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Getting Back On The Road After A Road Accident

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After you have been injured in an accident, it can be difficult to get reengaged and back onto the road. It’s ironic, but people who are careful and considerate drivers tend to struggle the most. If they were driving at the time of the crash, they will inevitably ask themselves over and over again if there was something they could have done to prevent it, especially if others were hurt.
Then, there are the natural effects of injury. When you have been hurt in a violent accident, you become more sensitive to risk. For some, this is a much-needed reality check. For others, it can be a paralysing fear that prevents them from doing what they need to in order to navigate their lives, as they must, in a car.

Road accidents cause psychological trauma

An Australian study looked at psychological disorders related to road accidents, using data from the mid-1990s. The study found that 5.7 percent of people who had been involved in road accidents developed clinically defined Acute Anxiety Disorder, 6.6 percent acquired a specific phobia of driving and 13.1 percent were diagnosed with Post Traumatic Stress Disorder. It seems safe to assume that untreated and sub-clinical cases are even more widespread. In fact, speaking to people who have been involved in road accidents will reveal the truth. There are almost always psychological consequences, but they are most often dealt with privately.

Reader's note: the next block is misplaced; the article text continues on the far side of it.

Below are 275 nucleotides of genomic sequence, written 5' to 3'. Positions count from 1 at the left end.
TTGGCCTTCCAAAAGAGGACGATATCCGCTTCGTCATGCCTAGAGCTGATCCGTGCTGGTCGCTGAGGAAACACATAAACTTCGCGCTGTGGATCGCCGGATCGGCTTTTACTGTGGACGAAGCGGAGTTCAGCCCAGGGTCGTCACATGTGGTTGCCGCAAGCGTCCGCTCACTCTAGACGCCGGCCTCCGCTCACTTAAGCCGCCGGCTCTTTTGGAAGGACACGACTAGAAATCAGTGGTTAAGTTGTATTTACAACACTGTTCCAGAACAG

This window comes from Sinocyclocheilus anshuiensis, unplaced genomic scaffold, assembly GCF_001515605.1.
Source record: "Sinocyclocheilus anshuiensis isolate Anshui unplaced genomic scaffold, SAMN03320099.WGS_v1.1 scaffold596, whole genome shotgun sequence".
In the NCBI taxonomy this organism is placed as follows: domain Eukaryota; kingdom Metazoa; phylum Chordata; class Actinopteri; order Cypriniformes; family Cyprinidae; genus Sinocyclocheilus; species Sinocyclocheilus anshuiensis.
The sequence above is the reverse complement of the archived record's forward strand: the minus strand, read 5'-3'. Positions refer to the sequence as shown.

Give yourself time to recover

If you have been injured in a road accident, then give yourself time to heal both physically and mentally. It will be easier to get back to normal once you’ve recovered from injuries or adjusted to any permanent changes in your body. Do your physical therapy exercises. Stay as active as you can. When you do go back to work, take it easy on yourself for a while. Concentrate on getting well.

Beat the fear

When you get back behind the wheel, do whatever you need to in order to feel safer, and whatever you need to in order to understand and accept the real risk involved in driving. People often avoid thinking about the dangers they know are associated with driving, but accident victims are very aware of those risks. Accept them and do what you can to minimise them. Perhaps lessons in defensive driving would help. Many road accident victims who were previously aggressive drivers find that switching to a more conservative style makes them feel safer.

Young drivers and road accidents

There’s a reason for the high cost of young drivers insurance. Young people do not have enough driving experience to adequately gauge and mitigate the risks associated with being on the road. They have watched chase scenes and races on television, they are not used to picking up and responding to cues from other drivers, and they do not have a clear idea of how serious the consequences of their actions can be. If you’re a young driver and you have been involved in an accident, then you can find yourself moving from an overly carefree attitude to paralysing fear. You will have to find a middle road, and it may take some work, including a large dose of self-awareness.

Finally, if the trauma from a car accident is affecting your ability to drive, to focus or to live happily, then seek psychological treatment. Flashbacks, fear of driving, anxiety and even depression are common in road accident survivors, and medical professionals can help.

  

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